Is a communication a means of power? Can language define the individual who speaks it? According to James Baldwin, the answers to both of these questions would be “yes”.
James Baldwin’s analysis of language is interesting. From his posing question arises numerous questions and ideas in my head. What is the exact definition of language? Is he trying to say that “Black English” or colloquialisms should be accepted as proper? Should we even be concerned with speaking proper English?
Baldwin does bring up great points in his essay, yet there are a couple of things I that do not coincide with me.
One aspect that I totally agree upon is when we are discussing a topic we must come to understand it. Baldwin suggests that we must look at the origin of “Black English” and how it came about. He provides information of how “Black English” formed from the period of slavery in the U.S.
As we look at the past and come to understand the development of “Black English” it is revealed that there was an oppressor who had no interest in the oppressed being able to communicate. Therefore, the oppressed had to develop a new language, Black English. Eventually as the oppressed began to communicate they would express, despite their lack of education, that their way of living was not just. Eventually, they were able to rise out of that state of oppression. Now that the slaves were “free”, some were able to seize opportunities of education.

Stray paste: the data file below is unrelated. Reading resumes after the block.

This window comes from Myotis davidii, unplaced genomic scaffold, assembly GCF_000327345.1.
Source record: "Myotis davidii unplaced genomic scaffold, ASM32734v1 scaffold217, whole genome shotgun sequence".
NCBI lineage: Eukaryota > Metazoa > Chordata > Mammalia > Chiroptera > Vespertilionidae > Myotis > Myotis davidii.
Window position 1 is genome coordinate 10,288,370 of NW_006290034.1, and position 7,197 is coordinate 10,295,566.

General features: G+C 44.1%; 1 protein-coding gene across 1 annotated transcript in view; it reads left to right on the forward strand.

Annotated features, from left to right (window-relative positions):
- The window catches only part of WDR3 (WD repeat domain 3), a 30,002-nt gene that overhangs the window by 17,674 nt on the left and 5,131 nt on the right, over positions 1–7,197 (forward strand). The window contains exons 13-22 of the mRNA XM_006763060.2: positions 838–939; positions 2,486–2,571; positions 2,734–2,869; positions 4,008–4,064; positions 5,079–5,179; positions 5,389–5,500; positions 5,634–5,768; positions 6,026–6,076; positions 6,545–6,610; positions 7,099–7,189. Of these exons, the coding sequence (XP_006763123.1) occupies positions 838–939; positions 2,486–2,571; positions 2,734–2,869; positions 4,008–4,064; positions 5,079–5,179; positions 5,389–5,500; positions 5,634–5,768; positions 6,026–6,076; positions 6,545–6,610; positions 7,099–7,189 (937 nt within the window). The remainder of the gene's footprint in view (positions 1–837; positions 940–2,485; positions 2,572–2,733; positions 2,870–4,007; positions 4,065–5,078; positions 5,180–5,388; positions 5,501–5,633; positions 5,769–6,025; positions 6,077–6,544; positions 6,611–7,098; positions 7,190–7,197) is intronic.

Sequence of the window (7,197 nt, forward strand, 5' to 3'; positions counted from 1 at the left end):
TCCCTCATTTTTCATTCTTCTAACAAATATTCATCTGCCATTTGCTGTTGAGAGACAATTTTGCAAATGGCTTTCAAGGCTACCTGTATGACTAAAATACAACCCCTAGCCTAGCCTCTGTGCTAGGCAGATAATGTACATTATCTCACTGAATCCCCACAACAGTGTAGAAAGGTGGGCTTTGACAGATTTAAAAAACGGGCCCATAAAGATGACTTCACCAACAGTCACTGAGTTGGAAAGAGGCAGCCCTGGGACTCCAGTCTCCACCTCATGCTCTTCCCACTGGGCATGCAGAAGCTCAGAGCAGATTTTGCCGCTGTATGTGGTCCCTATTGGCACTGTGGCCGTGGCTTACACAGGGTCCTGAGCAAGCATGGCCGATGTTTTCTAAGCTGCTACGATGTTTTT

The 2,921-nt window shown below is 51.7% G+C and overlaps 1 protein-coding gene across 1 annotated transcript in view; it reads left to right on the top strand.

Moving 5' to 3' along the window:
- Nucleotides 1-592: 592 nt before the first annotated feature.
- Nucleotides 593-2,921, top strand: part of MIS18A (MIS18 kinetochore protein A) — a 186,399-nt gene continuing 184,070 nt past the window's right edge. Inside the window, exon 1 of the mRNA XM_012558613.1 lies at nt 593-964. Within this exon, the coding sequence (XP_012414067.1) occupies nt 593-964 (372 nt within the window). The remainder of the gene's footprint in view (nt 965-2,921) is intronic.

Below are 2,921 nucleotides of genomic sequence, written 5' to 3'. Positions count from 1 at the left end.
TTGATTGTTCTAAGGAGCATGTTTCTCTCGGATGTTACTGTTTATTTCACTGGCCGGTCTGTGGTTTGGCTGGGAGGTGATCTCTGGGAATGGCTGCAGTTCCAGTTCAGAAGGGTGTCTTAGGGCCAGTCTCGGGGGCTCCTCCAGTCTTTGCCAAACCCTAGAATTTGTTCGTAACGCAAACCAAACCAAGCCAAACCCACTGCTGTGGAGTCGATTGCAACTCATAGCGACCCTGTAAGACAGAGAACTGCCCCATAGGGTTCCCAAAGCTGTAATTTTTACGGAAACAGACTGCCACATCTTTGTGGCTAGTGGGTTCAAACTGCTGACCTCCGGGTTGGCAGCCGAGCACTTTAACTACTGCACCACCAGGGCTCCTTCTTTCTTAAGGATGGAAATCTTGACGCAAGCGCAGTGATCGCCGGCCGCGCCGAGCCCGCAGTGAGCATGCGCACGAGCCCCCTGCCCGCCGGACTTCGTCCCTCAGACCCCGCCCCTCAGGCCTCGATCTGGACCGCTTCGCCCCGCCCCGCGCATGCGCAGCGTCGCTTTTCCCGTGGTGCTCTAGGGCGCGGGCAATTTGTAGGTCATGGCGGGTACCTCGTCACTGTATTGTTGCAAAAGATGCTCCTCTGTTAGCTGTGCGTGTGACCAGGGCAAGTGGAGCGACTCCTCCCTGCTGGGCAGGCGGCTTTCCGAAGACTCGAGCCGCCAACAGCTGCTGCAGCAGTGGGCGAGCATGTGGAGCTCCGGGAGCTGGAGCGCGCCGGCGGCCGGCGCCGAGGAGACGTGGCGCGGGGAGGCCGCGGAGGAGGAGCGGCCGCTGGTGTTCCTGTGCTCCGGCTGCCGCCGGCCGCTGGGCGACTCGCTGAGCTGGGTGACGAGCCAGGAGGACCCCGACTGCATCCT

As time has progressed, so has the African-American community. Yet, there are still many who have missed the opportunity of education, therefore they are stuck in a state of ignorance not knowing who they are, where they come from, why things are the way the are in their community, etc.
So, as far as this essay expressing that we should educate ourselves on “Black English” is much appreciated. This way, we as African-Americans know of our origins. Yet, I feel Baldwin is trying to glorify the use of “Black English”. I am not saying there is anything wrong with using colloquialisms, slang, Ebonics, or whatever we want to refer to it as. This is fine, as it is a part of our heritage. But, as citizens of the United States, a place we now call home, we should also be able to speak and write in proper English, just as James Baldwin has done in his essay. If he really believed we should stick to speaking and writing in “Black English”, wouldn’t he practice what he preached? As long as we are educated on who we are, no one should be able to derive us from our heritage despite how well, or not so well, we speak.